As of Thursday, the number of COVID-19 cases globally was over 4.4 million, spread across 213 countries and territories as well as 2 international conveyances. There have been more than 1.6 million recoveries with nearly 300,000 deaths.
While much of the world has instituted lockdowns or heavily restricted movement and economic activity in response to the coronavirus outbreak, few countries and territories have so far taken unorthodox methods to deal with the pandemic.
Based on available reports, here below are four of the entities approaching the pandemic differently:
1. South Korea
Often described as a country with some of the world’s most comprehensive protective measures in place, South Korea is one of the Asian countries experiencing the brunt of the coronavirus pandemic but has responded with a string of several measures that do not include shutting down the economy.
South Korea saw a surge in the number of cases starting late February when the virus spread rapidly among members of a religious group. But by the middle of April, daily reported cases of infection fell well below 100.
With the quick-fire test method, the country has to an extent been able to keep the outbreak at bay, embarking on mass testing efforts and strict social isolation measures without totally shutting down businesses. It has also made readily available public phone booths, which is one option for COVID-19 testing. As a result, it managed to contain the virus outbreak without suppressing economic activities.
Despite a fresh coronavirus outbreak in the capital of Seoul, the country’s health authorities this week reiterated they had no immediate plans to impose strict social distancing rules.
Not all ‘developed’ countries have felt the need to take stringent measures to curb the coronavirus, at least not Sweden, whose ‘laissez-faire’ approach to tackling the COVID-19 outbreak has been a topic of wide discourse in the international arena.
Sweden has refused to join the rest of its European neighbors in lockdown, instead focusing on isolating the infected and letting everything else remain status quo – Swedes are still socializing, elementary schools are still running, most businesses, including restaurants and bars, remain open and domestic flights are continuing in the Scandanavian nation.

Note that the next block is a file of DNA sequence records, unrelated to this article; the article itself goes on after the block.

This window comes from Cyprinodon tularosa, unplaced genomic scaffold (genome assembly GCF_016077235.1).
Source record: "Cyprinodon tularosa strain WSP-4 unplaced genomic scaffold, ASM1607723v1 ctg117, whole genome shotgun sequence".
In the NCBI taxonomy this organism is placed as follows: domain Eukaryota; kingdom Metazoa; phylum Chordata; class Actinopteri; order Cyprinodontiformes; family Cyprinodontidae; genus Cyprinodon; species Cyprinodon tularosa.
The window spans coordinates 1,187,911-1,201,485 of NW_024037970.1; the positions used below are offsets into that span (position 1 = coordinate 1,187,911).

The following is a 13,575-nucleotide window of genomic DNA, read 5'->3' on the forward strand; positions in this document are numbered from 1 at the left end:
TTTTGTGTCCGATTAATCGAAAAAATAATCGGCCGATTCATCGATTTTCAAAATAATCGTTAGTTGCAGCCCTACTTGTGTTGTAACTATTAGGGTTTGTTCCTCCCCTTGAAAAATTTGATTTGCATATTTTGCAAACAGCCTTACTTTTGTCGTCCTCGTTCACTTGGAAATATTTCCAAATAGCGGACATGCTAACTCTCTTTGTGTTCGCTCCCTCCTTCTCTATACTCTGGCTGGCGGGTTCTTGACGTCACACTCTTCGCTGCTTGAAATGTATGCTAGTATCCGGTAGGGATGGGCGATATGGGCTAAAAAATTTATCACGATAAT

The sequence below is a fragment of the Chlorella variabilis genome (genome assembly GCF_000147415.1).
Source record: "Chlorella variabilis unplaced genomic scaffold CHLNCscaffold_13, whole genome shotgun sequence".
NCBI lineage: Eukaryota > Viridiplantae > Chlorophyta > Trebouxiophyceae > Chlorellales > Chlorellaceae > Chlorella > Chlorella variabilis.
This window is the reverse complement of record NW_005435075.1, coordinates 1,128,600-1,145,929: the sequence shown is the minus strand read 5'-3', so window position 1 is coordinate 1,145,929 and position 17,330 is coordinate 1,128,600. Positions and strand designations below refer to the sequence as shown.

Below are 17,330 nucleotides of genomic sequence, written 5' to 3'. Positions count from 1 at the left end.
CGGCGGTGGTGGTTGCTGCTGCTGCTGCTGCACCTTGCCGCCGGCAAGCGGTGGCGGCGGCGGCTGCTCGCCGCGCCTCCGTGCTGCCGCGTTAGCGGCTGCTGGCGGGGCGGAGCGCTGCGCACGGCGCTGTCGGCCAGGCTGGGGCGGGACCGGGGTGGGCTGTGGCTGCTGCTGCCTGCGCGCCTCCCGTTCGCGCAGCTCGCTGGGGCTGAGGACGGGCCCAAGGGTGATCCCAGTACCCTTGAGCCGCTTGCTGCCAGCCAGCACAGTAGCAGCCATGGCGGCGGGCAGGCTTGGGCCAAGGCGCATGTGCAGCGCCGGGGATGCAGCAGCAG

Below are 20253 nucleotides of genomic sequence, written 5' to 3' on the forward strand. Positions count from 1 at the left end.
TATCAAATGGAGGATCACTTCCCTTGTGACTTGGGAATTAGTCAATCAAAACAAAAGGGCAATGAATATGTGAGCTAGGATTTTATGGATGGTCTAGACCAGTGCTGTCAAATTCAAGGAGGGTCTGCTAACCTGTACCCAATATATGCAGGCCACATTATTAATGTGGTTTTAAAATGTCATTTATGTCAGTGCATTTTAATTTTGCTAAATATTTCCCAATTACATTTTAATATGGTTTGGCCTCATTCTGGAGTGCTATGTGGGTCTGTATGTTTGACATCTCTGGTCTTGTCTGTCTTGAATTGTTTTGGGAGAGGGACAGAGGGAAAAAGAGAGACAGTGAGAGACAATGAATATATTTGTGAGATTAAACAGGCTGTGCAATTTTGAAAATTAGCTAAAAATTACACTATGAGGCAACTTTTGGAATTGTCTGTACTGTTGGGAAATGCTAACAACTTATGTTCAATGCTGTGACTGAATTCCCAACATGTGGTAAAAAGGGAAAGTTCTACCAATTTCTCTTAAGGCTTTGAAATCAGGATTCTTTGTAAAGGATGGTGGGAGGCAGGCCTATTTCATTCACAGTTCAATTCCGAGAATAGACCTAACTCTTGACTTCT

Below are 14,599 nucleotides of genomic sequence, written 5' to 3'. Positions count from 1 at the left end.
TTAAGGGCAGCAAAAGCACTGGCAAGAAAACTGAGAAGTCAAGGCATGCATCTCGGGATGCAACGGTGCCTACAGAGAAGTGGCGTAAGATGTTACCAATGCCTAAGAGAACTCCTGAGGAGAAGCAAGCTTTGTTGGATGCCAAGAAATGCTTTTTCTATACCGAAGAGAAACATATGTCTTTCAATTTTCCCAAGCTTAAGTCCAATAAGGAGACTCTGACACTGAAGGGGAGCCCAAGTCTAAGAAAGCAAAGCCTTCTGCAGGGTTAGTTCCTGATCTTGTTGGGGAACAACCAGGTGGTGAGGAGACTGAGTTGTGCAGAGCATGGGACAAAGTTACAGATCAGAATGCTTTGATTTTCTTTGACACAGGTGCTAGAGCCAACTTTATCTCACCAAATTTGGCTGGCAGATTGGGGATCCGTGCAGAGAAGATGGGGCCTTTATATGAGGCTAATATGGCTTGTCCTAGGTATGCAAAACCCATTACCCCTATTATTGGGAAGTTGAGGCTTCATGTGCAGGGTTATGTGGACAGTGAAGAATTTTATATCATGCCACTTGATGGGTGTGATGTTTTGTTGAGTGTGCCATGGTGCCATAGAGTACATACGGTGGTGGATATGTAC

This is despite the fact that the country has a high case count and relatively high deaths per capita. While the number of deaths per head has not reached the level of Italy, Spain or the United Kingdom, it is by far the highest in Scandinavia, higher than the United States, and more than double that of Canada.
Criticisms have trailed Sweden’s approach to tackling the deadly pandemic and the government has been accused of playing Russian roulette with Swedish lives. More so, experts say the country is unlikely to feel any economic benefit of the no-lockdown approach with analysts forecasting a contraction in growth similar to the rest of Europe.
In the Central American and the broader Latin American region, Nicaragua remains an island of inaction. President David Ortega has refused to adopt the social-distancing and lockdown measures used in other countries and has reportedly encouraged Nicaraguans to participate in mass gatherings.
The government has not imposed any rules to enforce social distancing. The border, public schools, and universities remain open and the strict preventative measures seen in neighboring countries are not in place. As expected, the country has come under fire for its casual approach to the crisis.
Reports indicate that some in the country have taken it upon themselves to self-quarantine and otherwise avoid spreading the virus.
According to available data, there are 25 confirmed cases, 7 people have recovered and eight Nicaraguans have officially died of the COVID-19 disease. But health professionals worry that cases are drastically underreported.
The Tanzanian semi-autonomous island Zanzibar this week ruled out a complete lockdown over the coronavirus pandemic citing the high financial costs of supporting the poorer segments of its population.
According to the government, at least $19 million – almost two-thirds of the total budget for the COVID-19 response plan – will be required for the upkeep of 60 percent of households living below or just above the poverty line for a lockdown period of three weeks.
A lockdown would probably double the current 31 percent household poverty rate in the semi-autonomous archipelago’s main Unguja and Pemba islands, the finance ministry said.